Novak Djokovic. Remember him? World No.1. Top seed at this year’s Wimbledon. I’m joking of course but it seems like every time that the third major of the year rolls around Djokovic is often overlooked during most of the fortnight in London. And it has nothing to do with his grass court resume. After all, he did raise the coveted men’s trophy back in 2011.
But despite this being the first time in over a year that the “Big Four” have convened together at a Grand Slam, it is the same three men who once again find themselves getting the bulk of attention from fans and media alike.
Roger Federer, who seeks an eighth title that would make him the winningest men’s champion of all time, is once again the sentimental favorite. Andy Murray, last year’s finalist, carries the blessing and burden of being his nation’s only hope to finally win their home Slam in almost a hundred years. And then there’s Rafael Nadal who is hoping to go a lot farther than the second round as he attempts the rare French Open/Wimbledon double.
Djokovic is certainly a favorite to win it all and, judging by his draw, perhaps an even bigger one now. But though the Serbian star continues to dominate the bulk of the hard court tournaments, grass is viewed as his weakest surface. Yes, he has only one grass court title to his name and it is the biggest of all, but Djokovic is viewed by many as being the most vulnerable on the green stuff among the top seeds. And that’s an unfair assumption given how the courts at the All-England Club have become a more neutral playing field in the last decade. Djokovic’s sublime movement and his rock solid return game forces his opponents to serve at their very best if they want to defeat him. That was certainly the case with Roger Federer last year in his Wimbledon semifinal against Djokovic. The Swiss star found the big serves he needed to win that critical third set en route to a four set victory. If you want to beat Djokovic at Wimbledon, serving well and big is not just a necessity, it is an all or nothing must.
No one flies under the radar when they are No. 1 in the world. But Djokovic at Wimbledon, especially during the first week, almost does just that. With “Murray Mania” beginning its overwrought, frenetic tempo each time the Scot takes Centre Court, the waves of adulation from the British public whenever Federer plays and the roars of approval and cries of “Vamos Rafa!” when the two-time champion Nadal competes, where does that leave Djokovic?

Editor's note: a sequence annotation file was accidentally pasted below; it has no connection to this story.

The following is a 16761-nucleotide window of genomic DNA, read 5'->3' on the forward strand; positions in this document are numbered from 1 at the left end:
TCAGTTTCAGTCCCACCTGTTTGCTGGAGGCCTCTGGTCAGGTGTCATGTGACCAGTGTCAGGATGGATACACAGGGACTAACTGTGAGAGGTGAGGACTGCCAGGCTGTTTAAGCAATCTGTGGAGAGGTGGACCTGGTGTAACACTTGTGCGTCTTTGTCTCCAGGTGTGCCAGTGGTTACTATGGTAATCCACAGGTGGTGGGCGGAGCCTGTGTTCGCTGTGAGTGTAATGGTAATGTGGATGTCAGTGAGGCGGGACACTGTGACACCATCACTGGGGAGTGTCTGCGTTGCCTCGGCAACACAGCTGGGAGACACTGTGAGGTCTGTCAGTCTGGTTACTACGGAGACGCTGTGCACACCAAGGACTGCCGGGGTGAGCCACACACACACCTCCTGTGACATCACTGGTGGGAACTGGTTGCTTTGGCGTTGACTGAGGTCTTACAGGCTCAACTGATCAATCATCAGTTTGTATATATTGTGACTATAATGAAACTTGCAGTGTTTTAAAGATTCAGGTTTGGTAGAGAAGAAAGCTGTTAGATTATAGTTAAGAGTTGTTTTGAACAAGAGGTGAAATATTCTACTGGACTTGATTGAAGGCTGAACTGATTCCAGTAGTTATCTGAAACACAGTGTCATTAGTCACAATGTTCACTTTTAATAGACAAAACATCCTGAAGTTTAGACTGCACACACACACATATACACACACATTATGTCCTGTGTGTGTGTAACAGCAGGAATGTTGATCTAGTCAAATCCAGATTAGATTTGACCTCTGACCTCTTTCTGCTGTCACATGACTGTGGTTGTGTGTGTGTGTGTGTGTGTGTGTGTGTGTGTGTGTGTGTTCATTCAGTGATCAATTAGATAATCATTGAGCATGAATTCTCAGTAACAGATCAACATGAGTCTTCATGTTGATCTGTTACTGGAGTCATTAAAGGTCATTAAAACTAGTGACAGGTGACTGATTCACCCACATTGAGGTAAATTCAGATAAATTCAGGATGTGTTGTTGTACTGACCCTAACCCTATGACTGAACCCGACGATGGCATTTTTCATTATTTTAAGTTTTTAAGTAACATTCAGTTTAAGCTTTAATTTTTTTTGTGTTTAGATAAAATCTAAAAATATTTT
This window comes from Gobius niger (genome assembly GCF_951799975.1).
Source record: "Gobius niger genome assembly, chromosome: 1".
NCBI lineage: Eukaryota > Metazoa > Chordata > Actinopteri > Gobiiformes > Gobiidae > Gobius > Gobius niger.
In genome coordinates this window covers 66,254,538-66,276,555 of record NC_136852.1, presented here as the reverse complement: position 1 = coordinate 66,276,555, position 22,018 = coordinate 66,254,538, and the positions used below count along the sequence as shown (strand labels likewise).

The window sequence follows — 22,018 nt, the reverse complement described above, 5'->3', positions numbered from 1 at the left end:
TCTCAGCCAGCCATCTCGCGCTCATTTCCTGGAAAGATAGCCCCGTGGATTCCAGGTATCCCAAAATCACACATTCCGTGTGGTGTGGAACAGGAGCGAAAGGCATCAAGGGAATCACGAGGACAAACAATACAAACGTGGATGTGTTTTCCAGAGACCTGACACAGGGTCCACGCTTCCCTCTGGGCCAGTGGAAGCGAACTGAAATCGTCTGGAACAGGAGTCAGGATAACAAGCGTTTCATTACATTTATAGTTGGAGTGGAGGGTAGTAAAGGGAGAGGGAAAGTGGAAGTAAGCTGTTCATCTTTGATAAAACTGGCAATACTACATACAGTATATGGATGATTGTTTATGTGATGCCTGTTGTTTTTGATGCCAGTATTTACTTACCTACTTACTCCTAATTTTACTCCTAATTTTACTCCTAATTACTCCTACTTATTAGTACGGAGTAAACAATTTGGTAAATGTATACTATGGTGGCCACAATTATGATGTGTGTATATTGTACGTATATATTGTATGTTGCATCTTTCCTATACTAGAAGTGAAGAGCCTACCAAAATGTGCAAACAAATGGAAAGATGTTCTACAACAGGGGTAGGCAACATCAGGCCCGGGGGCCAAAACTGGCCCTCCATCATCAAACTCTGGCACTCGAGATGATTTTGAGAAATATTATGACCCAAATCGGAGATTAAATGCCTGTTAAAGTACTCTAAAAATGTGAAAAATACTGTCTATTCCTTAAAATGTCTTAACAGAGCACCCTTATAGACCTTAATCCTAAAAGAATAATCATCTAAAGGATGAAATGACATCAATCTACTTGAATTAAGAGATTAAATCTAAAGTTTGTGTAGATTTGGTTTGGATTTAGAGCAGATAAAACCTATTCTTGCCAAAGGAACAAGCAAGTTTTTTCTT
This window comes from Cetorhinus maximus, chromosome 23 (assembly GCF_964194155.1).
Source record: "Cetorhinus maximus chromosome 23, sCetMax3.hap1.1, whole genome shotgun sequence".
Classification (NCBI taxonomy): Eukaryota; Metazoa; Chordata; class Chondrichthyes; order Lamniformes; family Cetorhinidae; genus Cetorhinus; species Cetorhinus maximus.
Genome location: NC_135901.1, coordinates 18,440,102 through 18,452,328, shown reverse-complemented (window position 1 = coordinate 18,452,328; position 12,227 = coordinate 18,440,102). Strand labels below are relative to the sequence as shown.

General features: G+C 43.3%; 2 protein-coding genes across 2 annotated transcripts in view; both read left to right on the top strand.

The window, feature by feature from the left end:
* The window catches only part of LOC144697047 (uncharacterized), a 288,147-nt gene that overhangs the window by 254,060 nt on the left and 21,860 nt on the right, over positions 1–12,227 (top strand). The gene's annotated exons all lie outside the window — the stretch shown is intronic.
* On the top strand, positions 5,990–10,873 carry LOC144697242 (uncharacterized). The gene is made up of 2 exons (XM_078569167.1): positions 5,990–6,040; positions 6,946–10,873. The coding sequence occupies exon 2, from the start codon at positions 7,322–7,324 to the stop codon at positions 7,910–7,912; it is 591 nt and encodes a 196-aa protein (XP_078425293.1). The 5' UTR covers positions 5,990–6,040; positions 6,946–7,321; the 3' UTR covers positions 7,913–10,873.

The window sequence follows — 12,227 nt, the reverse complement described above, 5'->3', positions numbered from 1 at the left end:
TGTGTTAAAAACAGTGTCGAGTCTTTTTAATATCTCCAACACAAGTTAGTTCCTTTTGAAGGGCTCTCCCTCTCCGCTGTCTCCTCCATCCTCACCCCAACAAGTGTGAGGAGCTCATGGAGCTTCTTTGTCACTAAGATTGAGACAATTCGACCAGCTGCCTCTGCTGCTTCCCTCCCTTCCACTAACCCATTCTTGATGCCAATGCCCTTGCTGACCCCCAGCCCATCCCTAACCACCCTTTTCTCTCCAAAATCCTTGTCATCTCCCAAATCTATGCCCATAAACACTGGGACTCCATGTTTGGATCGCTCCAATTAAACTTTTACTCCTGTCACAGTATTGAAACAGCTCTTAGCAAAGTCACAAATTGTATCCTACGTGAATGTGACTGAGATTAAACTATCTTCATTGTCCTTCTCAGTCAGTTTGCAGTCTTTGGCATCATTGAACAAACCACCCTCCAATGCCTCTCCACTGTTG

Djokovic certainly hears his deserved share of respectful applause from those gathered to watch him on the show courts. But I wonder what the Wimbledon crowds really feel like after a Djokovic win? Do they grow excited with the sense that they are witnessing impending history in the making as they do with each Federer victory? Do they feel the same relief each time Murray points to the heavens as he edges a step closer to his almost impossible dream? Or do they nod their heads in confirmation as they do when Nadal notches another “W” that they are watching one of the best ever to play the sport? Djokovic certainly has his share of fans yelling for him during the fortnight, but I sometimes feel the majority of those in attendance view him as an obstacle for the other three to overcome. And not the one that they really want to be the last man standing on the final Sunday.
Djokovic, despite his six major titles and his No. 1 ranking, is still trying to catch up to both Federer and Nadal in terms of his overall legacy. He may continue to dominate the ATP Tour, but a second Wimbledon title for Djokovic is really a necessity for him to be considered one of the greatest ever to play the game. Despite his triumph again at Melbourne earlier in the year, Djokovic’s achievement there has been somewhat eclipsed by Nadal’s own incredible comeback that includes the Spaniard winning seven titles this season. After suffering a tough defeat to Nadal in their stirring five set battle in the semis of Paris, a Wimbledon victory for Djokovic would only reconfirm his status as the world’s best player, especially if he has to defeat Nadal to do so.
Despite being the reigning “best in the world”, Djokovic must once again deal with finding the spotlight turned away him ever so slightly in favor of the other three big contenders. Perhaps that is something he is used to by now. Perhaps it is even something he relishes. Whatever the case, he may not be the sentimental favorite, the local hero, or the legend in the making, but Novak Djokovic is certainly not only a contender for the biggest prize in tennis, he may well be the one to beat this fortnight for anyone who hopes of taking that glory away from him.
Erik Gudris is a tennis writer based in America. Follow him on Twitter @atntennis
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